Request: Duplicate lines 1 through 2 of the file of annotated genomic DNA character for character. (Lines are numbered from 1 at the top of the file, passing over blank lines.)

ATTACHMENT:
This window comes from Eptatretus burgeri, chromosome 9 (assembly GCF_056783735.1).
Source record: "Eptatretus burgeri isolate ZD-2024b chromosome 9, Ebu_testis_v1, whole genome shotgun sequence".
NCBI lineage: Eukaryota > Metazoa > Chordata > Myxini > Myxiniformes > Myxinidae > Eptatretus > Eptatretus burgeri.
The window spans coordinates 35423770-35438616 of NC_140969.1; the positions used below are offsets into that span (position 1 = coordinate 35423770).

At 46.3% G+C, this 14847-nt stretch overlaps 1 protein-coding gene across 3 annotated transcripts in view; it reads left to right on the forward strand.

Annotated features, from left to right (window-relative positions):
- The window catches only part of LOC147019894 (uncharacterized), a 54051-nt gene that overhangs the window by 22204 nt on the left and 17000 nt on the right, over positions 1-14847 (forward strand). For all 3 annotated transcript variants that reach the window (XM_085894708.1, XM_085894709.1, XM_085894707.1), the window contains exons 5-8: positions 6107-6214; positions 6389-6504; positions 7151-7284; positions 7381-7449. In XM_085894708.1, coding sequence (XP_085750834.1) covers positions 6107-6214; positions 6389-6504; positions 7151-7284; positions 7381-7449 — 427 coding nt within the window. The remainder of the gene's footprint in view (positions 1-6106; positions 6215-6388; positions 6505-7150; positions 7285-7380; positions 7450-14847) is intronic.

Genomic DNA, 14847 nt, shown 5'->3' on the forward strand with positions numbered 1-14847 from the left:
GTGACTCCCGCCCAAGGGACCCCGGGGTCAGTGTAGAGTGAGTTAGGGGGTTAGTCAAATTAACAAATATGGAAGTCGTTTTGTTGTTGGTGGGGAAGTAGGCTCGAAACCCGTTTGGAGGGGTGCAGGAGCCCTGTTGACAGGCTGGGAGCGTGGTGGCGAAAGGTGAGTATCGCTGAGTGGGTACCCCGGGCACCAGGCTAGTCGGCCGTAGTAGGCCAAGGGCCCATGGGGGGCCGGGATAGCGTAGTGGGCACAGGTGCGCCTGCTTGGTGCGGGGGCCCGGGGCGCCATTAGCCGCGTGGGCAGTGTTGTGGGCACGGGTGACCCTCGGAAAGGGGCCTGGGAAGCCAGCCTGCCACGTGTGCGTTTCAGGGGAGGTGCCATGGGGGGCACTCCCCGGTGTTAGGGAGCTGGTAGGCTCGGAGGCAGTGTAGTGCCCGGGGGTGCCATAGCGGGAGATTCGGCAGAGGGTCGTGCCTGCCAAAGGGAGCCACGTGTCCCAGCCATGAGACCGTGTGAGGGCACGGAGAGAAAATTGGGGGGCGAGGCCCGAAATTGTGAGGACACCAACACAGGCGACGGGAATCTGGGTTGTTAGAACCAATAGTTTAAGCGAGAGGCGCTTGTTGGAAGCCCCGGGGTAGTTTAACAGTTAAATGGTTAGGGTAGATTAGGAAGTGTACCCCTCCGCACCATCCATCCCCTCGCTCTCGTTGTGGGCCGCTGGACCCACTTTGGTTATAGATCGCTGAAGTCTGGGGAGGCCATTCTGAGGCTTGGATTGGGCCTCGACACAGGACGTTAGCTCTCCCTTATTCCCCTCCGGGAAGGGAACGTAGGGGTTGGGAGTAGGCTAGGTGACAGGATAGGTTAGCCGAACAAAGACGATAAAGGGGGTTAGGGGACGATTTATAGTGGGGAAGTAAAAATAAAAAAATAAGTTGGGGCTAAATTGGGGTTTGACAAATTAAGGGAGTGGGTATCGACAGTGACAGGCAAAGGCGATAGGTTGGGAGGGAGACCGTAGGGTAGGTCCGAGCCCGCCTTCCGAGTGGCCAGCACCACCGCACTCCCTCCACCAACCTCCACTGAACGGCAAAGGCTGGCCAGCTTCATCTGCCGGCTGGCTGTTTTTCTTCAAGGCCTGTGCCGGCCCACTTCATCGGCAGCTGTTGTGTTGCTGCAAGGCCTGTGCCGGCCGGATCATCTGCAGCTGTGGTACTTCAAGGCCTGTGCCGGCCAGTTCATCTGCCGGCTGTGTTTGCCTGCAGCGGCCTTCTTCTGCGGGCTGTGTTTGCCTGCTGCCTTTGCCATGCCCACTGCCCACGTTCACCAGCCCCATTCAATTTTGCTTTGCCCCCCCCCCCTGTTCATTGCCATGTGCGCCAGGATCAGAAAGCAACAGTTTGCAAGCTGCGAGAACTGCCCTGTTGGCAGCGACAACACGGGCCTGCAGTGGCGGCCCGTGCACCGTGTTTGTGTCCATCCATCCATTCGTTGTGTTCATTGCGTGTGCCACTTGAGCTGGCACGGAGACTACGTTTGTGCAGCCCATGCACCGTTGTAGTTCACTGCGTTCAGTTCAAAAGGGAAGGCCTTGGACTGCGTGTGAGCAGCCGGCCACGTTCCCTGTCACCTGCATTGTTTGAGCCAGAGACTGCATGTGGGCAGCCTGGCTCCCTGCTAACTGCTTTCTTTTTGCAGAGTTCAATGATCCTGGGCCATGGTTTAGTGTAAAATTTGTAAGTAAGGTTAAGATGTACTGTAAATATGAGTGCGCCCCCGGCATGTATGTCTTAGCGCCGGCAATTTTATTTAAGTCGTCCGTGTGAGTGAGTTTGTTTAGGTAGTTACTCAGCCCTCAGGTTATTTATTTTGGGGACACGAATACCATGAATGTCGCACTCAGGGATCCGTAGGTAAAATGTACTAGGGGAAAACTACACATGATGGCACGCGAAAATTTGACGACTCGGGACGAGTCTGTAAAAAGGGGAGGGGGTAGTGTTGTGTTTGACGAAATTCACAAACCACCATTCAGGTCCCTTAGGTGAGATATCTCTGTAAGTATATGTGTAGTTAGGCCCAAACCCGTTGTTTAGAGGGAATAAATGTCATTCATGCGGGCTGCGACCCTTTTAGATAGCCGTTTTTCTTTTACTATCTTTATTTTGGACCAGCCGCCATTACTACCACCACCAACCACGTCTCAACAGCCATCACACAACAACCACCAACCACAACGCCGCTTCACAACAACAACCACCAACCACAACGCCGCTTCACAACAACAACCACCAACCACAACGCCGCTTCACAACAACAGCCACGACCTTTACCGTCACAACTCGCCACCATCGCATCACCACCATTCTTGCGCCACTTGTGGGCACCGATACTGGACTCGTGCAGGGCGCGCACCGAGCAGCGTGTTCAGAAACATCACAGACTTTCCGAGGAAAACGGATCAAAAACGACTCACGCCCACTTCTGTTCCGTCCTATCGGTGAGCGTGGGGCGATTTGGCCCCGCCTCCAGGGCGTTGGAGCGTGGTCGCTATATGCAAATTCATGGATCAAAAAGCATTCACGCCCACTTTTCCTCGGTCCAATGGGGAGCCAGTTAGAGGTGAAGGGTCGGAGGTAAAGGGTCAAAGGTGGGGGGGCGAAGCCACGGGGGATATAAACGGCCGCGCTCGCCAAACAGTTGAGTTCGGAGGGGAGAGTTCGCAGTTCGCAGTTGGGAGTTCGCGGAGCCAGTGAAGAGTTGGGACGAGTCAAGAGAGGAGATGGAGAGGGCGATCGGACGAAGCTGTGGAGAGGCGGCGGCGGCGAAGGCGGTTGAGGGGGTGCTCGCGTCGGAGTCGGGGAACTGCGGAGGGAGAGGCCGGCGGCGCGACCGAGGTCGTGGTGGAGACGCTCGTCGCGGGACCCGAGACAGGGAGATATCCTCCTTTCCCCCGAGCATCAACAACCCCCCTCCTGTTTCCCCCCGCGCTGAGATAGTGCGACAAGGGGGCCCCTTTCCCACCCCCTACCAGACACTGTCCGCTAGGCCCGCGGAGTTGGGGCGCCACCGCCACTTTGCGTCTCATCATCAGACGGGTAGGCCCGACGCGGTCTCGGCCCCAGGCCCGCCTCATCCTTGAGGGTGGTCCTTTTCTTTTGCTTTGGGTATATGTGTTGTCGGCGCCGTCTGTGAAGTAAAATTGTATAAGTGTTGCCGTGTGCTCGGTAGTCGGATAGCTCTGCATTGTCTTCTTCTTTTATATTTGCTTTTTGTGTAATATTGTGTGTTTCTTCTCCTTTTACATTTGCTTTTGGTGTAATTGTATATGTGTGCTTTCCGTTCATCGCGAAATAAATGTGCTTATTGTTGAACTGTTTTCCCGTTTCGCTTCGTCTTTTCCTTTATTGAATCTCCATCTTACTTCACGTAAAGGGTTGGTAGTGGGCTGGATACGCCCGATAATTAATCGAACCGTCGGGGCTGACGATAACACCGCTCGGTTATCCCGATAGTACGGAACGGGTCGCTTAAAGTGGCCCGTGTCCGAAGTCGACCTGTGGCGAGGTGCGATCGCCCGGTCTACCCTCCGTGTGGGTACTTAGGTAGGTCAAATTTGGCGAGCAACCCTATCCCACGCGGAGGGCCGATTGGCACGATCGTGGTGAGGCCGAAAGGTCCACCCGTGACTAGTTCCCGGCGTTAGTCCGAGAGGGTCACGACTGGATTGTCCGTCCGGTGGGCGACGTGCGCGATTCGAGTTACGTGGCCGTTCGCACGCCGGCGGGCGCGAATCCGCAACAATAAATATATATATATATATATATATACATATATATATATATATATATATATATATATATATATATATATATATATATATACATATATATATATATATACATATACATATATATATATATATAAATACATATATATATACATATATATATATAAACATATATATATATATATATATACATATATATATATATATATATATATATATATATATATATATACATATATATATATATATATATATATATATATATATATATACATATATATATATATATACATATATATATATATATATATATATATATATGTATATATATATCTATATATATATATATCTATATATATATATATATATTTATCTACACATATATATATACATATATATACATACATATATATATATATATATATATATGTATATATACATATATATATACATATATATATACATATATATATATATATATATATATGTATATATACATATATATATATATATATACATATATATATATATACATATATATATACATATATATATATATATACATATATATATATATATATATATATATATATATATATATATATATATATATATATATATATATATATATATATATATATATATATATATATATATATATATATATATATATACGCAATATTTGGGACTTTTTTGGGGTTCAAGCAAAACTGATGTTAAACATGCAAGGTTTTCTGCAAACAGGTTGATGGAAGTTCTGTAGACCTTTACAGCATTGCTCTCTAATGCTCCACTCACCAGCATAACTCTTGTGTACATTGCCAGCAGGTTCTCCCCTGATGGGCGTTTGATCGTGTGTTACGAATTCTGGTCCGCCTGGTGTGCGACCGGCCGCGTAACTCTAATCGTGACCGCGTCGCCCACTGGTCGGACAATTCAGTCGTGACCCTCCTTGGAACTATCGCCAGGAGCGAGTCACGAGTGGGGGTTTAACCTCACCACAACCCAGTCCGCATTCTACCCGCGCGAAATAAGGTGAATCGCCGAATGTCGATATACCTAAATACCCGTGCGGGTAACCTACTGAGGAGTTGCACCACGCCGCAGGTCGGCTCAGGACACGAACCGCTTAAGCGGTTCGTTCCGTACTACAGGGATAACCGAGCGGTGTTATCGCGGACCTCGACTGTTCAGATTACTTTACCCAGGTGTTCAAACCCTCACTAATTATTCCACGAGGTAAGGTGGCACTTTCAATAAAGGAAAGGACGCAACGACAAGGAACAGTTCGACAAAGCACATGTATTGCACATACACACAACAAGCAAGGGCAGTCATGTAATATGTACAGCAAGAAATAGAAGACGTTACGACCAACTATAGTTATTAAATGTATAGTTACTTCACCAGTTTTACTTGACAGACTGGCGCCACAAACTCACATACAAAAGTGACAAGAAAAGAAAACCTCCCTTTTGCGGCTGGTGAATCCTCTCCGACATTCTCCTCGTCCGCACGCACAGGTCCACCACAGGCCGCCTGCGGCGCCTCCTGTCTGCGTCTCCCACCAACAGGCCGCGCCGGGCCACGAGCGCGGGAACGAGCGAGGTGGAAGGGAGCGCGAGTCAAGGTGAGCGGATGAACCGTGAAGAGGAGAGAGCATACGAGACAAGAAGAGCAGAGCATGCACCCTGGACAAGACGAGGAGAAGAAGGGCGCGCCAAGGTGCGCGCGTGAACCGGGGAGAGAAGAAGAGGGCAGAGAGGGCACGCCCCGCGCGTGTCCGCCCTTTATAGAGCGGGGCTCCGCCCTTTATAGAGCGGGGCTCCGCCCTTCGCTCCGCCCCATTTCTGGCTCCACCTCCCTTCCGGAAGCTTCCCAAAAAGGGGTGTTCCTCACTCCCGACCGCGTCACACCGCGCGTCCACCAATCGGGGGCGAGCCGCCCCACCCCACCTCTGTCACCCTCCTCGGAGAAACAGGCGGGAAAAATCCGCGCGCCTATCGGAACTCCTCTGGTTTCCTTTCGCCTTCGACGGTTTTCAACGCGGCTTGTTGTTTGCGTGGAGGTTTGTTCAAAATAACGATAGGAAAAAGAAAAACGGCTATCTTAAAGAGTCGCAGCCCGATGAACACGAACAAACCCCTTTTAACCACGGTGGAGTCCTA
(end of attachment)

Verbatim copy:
This window comes from Eptatretus burgeri, chromosome 9 (assembly GCF_056783735.1).
Source record: "Eptatretus burgeri isolate ZD-2024b chromosome 9, Ebu_testis_v1, whole genome shotgun sequence".